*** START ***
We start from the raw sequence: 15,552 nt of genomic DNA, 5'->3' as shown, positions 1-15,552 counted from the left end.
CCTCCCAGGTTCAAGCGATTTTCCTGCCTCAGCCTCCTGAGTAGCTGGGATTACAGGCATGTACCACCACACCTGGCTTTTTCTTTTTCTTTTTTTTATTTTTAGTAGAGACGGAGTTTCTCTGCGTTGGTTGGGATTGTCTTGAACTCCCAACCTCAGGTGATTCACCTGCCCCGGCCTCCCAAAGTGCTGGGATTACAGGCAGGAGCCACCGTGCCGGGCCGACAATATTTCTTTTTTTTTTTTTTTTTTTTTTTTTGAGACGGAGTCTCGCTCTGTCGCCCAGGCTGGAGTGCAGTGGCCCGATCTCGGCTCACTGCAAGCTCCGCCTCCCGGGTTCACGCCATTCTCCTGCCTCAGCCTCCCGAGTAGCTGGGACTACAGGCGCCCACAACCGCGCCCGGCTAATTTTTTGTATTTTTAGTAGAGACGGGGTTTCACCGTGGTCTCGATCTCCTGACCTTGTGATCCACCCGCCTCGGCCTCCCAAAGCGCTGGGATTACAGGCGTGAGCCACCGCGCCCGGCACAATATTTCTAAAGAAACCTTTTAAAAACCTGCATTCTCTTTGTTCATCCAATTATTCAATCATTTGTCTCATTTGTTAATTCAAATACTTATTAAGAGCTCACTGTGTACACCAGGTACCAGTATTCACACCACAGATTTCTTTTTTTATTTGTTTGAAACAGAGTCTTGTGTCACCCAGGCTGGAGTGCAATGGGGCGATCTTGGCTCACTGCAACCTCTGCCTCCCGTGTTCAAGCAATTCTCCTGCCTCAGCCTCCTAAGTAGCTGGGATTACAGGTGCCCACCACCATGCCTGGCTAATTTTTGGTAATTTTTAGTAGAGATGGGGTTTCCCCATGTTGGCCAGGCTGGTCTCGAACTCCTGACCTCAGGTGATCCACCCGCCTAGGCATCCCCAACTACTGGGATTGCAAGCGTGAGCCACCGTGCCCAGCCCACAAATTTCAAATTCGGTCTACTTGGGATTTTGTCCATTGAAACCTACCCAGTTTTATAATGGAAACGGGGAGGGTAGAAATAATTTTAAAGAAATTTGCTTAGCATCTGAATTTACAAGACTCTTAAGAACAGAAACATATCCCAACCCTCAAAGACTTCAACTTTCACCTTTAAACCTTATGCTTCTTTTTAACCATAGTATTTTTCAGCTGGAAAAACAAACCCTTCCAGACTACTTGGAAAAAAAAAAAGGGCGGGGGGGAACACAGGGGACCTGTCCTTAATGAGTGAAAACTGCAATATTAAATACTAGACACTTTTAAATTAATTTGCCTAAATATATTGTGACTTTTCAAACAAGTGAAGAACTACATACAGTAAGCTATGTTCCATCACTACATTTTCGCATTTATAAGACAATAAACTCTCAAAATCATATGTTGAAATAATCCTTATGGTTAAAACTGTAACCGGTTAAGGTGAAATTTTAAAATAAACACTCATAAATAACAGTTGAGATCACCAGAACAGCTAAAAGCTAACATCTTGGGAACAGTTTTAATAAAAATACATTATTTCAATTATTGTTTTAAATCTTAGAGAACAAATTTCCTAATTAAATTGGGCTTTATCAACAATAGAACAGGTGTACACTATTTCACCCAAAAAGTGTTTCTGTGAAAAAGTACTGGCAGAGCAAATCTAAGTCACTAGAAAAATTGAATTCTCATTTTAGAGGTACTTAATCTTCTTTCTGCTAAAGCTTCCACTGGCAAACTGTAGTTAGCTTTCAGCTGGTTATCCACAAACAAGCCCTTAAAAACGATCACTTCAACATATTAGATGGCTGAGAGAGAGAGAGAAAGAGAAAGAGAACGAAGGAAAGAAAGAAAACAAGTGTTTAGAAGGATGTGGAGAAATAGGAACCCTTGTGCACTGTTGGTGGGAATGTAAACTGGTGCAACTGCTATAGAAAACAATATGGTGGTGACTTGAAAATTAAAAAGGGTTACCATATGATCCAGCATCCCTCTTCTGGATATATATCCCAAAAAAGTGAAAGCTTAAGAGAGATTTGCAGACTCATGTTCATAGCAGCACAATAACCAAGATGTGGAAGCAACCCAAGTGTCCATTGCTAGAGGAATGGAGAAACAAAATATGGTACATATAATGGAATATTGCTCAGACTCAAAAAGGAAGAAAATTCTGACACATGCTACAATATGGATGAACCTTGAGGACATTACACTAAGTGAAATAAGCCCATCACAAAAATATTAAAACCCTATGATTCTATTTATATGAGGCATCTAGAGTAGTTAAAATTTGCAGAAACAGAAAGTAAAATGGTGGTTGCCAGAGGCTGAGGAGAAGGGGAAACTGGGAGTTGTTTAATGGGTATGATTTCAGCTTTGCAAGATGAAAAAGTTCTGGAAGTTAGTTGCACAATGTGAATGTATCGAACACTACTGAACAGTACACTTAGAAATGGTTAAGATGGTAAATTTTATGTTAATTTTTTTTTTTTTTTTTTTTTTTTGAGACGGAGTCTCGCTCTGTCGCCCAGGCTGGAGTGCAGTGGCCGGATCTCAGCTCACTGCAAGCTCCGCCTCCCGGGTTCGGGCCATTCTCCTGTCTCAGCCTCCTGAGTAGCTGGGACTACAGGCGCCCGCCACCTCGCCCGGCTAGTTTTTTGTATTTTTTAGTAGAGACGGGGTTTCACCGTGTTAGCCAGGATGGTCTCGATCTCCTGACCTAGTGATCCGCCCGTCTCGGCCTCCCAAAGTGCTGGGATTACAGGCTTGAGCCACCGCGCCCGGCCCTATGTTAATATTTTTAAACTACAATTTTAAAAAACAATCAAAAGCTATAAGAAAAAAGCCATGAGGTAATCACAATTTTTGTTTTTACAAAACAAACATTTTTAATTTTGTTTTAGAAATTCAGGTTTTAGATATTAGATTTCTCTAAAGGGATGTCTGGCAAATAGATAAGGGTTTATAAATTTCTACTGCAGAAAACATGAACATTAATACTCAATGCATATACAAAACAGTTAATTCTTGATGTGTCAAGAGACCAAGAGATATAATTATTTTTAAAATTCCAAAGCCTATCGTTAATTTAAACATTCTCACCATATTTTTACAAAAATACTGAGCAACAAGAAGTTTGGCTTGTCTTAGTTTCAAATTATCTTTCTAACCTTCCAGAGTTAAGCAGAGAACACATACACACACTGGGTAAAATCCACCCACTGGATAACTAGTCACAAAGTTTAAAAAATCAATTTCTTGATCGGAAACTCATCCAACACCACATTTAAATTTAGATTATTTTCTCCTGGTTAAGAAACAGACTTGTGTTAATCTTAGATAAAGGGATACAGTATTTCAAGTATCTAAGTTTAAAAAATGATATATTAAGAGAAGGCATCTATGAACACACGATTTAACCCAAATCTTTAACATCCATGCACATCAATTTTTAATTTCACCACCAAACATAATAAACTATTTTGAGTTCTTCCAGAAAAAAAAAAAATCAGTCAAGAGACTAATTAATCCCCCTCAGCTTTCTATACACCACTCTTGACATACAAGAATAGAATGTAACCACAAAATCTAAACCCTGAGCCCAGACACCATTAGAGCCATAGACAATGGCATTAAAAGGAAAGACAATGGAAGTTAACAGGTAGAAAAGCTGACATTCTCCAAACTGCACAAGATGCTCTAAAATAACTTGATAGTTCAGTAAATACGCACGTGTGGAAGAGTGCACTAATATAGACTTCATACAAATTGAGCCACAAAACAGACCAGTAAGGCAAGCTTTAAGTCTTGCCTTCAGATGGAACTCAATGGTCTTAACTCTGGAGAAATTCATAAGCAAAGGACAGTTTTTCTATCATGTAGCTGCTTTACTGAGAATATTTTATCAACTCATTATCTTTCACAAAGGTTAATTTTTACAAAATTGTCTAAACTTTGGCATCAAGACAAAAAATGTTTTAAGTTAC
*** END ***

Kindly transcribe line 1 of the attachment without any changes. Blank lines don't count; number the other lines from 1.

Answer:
We start from the raw sequence: 15,552 nt of genomic DNA, 5'->3' as shown, positions 1-15,552 counted from the left end.